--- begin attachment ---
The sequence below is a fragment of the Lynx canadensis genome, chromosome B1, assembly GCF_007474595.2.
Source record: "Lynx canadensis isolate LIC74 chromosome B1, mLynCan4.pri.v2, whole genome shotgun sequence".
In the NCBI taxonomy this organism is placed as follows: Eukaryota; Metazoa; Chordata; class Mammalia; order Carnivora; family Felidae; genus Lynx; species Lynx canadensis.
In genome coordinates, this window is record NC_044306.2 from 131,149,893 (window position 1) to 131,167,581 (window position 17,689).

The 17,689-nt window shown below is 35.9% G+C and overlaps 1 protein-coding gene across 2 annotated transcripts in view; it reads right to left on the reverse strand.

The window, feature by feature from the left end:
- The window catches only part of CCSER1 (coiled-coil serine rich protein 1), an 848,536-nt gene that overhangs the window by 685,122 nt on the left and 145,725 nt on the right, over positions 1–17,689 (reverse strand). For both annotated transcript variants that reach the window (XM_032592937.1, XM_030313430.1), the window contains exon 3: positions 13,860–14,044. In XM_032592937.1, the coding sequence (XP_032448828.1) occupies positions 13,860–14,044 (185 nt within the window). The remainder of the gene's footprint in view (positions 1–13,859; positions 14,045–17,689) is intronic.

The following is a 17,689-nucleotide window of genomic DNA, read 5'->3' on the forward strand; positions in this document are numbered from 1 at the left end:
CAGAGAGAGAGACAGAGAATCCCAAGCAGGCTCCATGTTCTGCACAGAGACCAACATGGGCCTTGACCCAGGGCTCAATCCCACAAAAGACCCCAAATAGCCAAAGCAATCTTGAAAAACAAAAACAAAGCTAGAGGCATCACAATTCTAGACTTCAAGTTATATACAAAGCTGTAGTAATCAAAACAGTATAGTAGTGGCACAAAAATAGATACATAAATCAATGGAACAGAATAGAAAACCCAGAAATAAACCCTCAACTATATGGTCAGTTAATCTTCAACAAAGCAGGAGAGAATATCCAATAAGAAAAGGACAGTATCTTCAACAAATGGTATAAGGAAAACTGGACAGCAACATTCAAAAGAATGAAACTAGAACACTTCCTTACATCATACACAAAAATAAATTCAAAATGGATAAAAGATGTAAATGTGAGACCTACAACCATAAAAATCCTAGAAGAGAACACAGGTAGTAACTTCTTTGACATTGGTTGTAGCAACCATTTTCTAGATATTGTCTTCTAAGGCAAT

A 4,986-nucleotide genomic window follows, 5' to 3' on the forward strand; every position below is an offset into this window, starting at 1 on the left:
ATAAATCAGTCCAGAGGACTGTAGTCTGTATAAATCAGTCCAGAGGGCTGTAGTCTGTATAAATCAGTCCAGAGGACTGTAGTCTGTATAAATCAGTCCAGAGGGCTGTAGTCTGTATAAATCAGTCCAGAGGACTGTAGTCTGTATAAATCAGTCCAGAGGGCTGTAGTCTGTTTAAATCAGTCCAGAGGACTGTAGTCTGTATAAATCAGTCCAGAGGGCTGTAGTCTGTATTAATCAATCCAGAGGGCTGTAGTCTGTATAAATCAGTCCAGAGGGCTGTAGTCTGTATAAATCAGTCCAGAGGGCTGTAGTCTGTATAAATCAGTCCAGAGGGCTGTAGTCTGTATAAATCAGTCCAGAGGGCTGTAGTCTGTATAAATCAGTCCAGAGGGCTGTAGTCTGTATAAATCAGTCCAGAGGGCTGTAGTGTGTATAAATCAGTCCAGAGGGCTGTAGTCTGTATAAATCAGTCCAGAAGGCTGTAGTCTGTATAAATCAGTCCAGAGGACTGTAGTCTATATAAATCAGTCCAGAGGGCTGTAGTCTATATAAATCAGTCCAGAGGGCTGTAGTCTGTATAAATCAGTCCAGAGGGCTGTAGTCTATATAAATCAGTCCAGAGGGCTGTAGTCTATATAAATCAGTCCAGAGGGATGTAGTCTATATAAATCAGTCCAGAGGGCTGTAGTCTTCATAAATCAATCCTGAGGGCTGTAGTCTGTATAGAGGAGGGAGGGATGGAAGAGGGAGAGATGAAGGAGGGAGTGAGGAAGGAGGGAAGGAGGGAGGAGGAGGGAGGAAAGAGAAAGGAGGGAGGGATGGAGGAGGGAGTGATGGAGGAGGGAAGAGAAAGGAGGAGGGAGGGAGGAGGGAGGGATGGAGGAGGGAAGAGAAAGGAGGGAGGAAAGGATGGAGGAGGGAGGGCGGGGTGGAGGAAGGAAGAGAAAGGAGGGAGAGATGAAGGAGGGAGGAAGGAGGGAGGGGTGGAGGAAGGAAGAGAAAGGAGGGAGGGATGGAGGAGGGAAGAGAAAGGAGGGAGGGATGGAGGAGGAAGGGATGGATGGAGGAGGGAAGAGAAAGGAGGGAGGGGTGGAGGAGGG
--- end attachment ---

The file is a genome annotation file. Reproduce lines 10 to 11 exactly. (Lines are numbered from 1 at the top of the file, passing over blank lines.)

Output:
A 4,986-nucleotide genomic window follows, 5' to 3' on the forward strand; every position below is an offset into this window, starting at 1 on the left:
ATAAATCAGTCCAGAGGACTGTAGTCTGTATAAATCAGTCCAGAGGGCTGTAGTCTGTATAAATCAGTCCAGAGGACTGTAGTCTGTATAAATCAGTCCAGAGGGCTGTAGTCTGTATAAATCAGTCCAGAGGACTGTAGTCTGTATAAATCAGTCCAGAGGGCTGTAGTCTGTTTAAATCAGTCCAGAGGACTGTAGTCTGTATAAATCAGTCCAGAGGGCTGTAGTCTGTATTAATCAATCCAGAGGGCTGTAGTCTGTATAAATCAGTCCAGAGGGCTGTAGTCTGTATAAATCAGTCCAGAGGGCTGTAGTCTGTATAAATCAGTCCAGAGGGCTGTAGTCTGTATAAATCAGTCCAGAGGGCTGTAGTCTGTATAAATCAGTCCAGAGGGCTGTAGTCTGTATAAATCAGTCCAGAGGGCTGTAGTGTGTATAAATCAGTCCAGAGGGCTGTAGTCTGTATAAATCAGTCCAGAAGGCTGTAGTCTGTATAAATCAGTCCAGAGGACTGTAGTCTATATAAATCAGTCCAGAGGGCTGTAGTCTATATAAATCAGTCCAGAGGGCTGTAGTCTGTATAAATCAGTCCAGAGGGCTGTAGTCTATATAAATCAGTCCAGAGGGCTGTAGTCTATATAAATCAGTCCAGAGGGATGTAGTCTATATAAATCAGTCCAGAGGGCTGTAGTCTTCATAAATCAATCCTGAGGGCTGTAGTCTGTATAGAGGAGGGAGGGATGGAAGAGGGAGAGATGAAGGAGGGAGTGAGGAAGGAGGGAAGGAGGGAGGAGGAGGGAGGAAAGAGAAAGGAGGGAGGGATGGAGGAGGGAGTGATGGAGGAGGGAAGAGAAAGGAGGAGGGAGGGAGGAGGGAGGGATGGAGGAGGGAAGAGAAAGGAGGGAGGAAAGGATGGAGGAGGGAGGGCGGGGTGGAGGAAGGAAGAGAAAGGAGGGAGAGATGAAGGAGGGAGGAAGGAGGGAGGGGTGGAGGAAGGAAGAGAAAGGAGGGAGGGATGGAGGAGGGAAGAGAAAGGAGGGAGGGATGGAGGAGGAAGGGATGGATGGAGGAGGGAAGAGAAAGGAGGGAGGGGTGGAGGAGGG